An object of this invention is to provide a novel clamping or gripping tool to be hand-held while skinning a fish.

Another object of this invention is to provide a lightweight and inexpensive fish clamping tool.

A further object of the invention is to provide for an efficient holding or grasping and manipulation of the head of a fish while skinning its body.

These and other objects of the invention will become more apparent by a full and complete reading of the following description, the appended claims thereto, and the accompanying drawing comprising two (2) sheets of eight (8) FIGURES.

BRIEF DESCRIPTION OF THE DRAWING

FIG. 1 is an elevational view of the tool of the invention.

FIG. 2 is a plan view of the tool of the invention.

FIG. 3 is a frontal view taken on line 3--3 of FIG. 1.

FIG. 4 is a perspective view of the tool of the invention, taken from its underside, rear and right side.

FIGS. 5-8 illustrate use of the tool of FIGS. 1-4 while a fish is being skinned.

BEST MODE OF CARRYING OUT THE INVENTION

Referring now to the drawing wherein reference characters therein refer to like numerals hereinafter, a hand-holdable tool 15 for clamping or gripping the head 16 of a fish 17, FIGS. 5-8, while removing the skin 18 from its body 19, is illustrated in FIG. 1 in accordance with the invention. Tool 15 comprises a pair of handles 21, 22 joined together by a pivotal assembly 23, FIG. 1, illustrated by the nut-and-bolt 24 arrangement, FIG. 4, generally midway the length of tool 15, and by which the handles 21, 22 open and close in operation of the tool 15. Integrally mounted to each of the handles 21, 22 is an extension member 25, 26, respectively, to the other side of the pivotal assembly 23. Each extension member 25, 26 crosses over from its own handle a plane 27 that extends through the pivotal assembly 23 and through a spatial area 28 between the handles 21, 22, so as to lay to the same side of the plane 27 as does the other handle of the tool.

Each extension member 25, 26 extends forwardly towards the end of the tool distal from the handles ends, and while doing so their lengths in traversing to their respective ends extend transversely away from the plane 27. Extension member 25 comprises a bifurcated member 29 having at least a pair of arms 30 to each of which a prong 31 is mounted, the prong 31 extending back towards plane 27. A prong 32 is mounted directly on the other extension member 26, likewise projecting back towards the plane 27. Prong 32 is disposed generally midway of or in a plane disposed between the plurality of prongs 31 in the design of the tool 15. The ends 34 of the prongs 31, 32 are sharpened to facilitate forcing them into the head 16 of the fish 17 as it is being prepared for a skinning process. The end 34 of the single prong 32 meets the plane 27 at a point farther from the pivotal assembly 23 than the ends 34 on the prongs 31, FIG. 1.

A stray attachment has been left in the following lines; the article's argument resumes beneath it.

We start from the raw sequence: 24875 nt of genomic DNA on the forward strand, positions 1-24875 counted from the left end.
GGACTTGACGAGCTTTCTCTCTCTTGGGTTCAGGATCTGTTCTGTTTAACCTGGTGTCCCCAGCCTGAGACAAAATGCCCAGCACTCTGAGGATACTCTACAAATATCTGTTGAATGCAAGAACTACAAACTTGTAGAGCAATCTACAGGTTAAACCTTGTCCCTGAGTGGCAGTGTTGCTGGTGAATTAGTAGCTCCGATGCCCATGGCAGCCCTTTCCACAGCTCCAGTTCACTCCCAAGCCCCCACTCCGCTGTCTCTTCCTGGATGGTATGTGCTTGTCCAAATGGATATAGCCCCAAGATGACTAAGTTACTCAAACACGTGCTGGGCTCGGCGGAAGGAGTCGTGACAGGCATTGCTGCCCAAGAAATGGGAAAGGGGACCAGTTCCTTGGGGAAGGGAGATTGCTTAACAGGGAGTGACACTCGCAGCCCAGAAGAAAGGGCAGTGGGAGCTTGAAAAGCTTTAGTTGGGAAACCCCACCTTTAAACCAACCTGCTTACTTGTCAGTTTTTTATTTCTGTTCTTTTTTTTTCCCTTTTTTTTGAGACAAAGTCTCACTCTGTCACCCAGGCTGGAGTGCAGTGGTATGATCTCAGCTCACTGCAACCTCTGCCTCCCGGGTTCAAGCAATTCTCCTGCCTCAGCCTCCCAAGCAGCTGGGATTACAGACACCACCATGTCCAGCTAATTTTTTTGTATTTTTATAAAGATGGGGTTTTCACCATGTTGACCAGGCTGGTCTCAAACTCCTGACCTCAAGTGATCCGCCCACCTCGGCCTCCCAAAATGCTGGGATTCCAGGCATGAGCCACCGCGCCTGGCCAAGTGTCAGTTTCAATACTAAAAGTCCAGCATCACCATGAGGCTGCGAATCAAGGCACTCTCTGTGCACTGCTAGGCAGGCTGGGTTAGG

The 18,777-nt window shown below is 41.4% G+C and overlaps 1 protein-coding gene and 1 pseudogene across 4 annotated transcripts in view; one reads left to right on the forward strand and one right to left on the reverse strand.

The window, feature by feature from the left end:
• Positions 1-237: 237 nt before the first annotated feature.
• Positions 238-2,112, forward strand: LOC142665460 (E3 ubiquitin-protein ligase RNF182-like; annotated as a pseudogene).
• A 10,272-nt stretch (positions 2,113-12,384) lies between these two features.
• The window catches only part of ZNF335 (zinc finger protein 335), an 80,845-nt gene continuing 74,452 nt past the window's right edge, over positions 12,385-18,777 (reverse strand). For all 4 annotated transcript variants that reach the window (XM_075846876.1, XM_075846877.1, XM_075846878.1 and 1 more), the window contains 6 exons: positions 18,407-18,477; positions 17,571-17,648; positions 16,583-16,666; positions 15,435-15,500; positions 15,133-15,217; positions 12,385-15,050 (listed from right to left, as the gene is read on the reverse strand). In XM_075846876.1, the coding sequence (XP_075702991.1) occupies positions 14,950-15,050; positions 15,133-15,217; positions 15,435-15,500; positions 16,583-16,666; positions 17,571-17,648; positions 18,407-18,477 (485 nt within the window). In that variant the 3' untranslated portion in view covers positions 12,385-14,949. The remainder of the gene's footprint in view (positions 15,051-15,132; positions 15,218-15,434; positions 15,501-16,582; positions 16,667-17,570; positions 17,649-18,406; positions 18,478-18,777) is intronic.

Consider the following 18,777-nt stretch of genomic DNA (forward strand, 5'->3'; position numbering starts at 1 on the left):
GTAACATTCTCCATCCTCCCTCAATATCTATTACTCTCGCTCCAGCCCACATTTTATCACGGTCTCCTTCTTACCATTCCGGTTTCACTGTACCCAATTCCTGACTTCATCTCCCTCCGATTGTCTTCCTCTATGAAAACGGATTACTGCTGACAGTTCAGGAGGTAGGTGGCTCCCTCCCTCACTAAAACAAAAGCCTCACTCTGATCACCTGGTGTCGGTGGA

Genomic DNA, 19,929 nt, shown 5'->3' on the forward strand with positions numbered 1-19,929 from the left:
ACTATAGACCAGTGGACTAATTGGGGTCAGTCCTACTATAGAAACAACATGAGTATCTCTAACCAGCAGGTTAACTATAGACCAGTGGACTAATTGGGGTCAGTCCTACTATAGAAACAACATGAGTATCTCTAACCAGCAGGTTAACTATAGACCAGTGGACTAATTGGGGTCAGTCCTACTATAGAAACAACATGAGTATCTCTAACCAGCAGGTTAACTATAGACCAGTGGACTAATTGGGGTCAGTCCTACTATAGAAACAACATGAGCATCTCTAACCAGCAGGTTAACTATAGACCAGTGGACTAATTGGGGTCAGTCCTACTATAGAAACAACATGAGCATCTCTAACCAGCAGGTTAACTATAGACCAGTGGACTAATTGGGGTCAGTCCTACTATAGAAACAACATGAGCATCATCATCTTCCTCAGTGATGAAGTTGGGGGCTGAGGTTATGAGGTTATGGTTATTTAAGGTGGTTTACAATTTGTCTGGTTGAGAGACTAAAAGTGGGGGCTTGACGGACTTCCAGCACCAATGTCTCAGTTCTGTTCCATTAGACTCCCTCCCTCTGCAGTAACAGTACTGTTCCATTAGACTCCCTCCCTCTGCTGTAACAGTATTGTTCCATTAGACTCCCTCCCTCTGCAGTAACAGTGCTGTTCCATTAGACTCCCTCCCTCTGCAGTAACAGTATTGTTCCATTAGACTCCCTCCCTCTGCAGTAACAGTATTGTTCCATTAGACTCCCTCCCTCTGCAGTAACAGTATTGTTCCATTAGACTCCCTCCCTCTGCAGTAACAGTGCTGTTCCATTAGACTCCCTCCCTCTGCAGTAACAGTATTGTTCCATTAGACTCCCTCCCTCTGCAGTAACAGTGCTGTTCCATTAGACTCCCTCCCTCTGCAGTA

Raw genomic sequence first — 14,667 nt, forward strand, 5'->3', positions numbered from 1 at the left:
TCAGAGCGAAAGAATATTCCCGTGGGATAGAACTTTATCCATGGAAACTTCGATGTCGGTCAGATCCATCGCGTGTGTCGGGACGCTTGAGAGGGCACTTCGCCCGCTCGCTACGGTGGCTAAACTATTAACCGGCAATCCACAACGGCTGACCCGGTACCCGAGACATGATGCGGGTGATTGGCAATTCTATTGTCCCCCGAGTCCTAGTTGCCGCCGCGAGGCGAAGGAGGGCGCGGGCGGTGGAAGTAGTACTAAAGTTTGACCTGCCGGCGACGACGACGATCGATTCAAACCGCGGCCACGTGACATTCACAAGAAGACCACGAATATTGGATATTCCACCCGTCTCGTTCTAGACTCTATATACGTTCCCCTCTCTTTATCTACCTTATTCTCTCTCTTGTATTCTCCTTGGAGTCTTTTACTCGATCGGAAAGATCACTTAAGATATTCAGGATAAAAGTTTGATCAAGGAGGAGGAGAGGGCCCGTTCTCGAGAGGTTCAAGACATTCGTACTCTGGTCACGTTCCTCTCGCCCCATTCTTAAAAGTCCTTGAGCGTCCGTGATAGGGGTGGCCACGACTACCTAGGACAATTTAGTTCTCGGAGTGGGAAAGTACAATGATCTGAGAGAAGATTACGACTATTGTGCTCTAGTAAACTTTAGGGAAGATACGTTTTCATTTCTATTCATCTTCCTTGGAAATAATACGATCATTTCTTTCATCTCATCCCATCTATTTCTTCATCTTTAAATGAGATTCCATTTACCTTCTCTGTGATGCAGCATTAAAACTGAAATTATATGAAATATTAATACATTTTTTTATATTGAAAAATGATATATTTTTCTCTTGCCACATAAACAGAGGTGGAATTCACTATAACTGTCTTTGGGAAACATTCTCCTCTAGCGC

Each of the handles 21, 22 includes a boss 37, 38, for engaging each other in a full closed mode for the tool 15, and thereby stop further or limit the pivotal action of tool 15 to a full closure for the handles. The bosses 37, 38, are positioned or formed in the handles 21, 22 at a location adjacent to the pivotal assembly 23, so as to provide a reasonable range of actuation for the handles 21, 22, prior to the full closed mode for the tool 15 in its operation.

The boss 38 on handle 22 projects laterally therefrom, and a pocket 40 is provided in handle 22 forwardly thereof and adjacent the pivotal assembly 23. The portion 39 of handle 21 about the pivotal assembly 23 seats in the pocket 40 in the assembling of the tool's elements, best observed in FIG. 4. In the assembling of tool 15, the bosses 37, 38 become aligned and in cooperative relationship with each other, and the boss 37 in handle 21 directly engages the boss 38 in the actuation of the handles to their full closed mode.

As the bosses 37, 38 engage one another in the full closed mode of the tool, it is to be noted that the ends 34 of the prongs 31, 32 meet or project through their common plane 27 i.e., the prongs 31, 32 project past the plane 27 in their respective directions of motion that extends to such engagement.

The handles 21, 22 are provided with gloves 41 shrunken thereto, and which facilitate the holding of the handles by the person who intends to skin the fish 17, FIG. 5-8.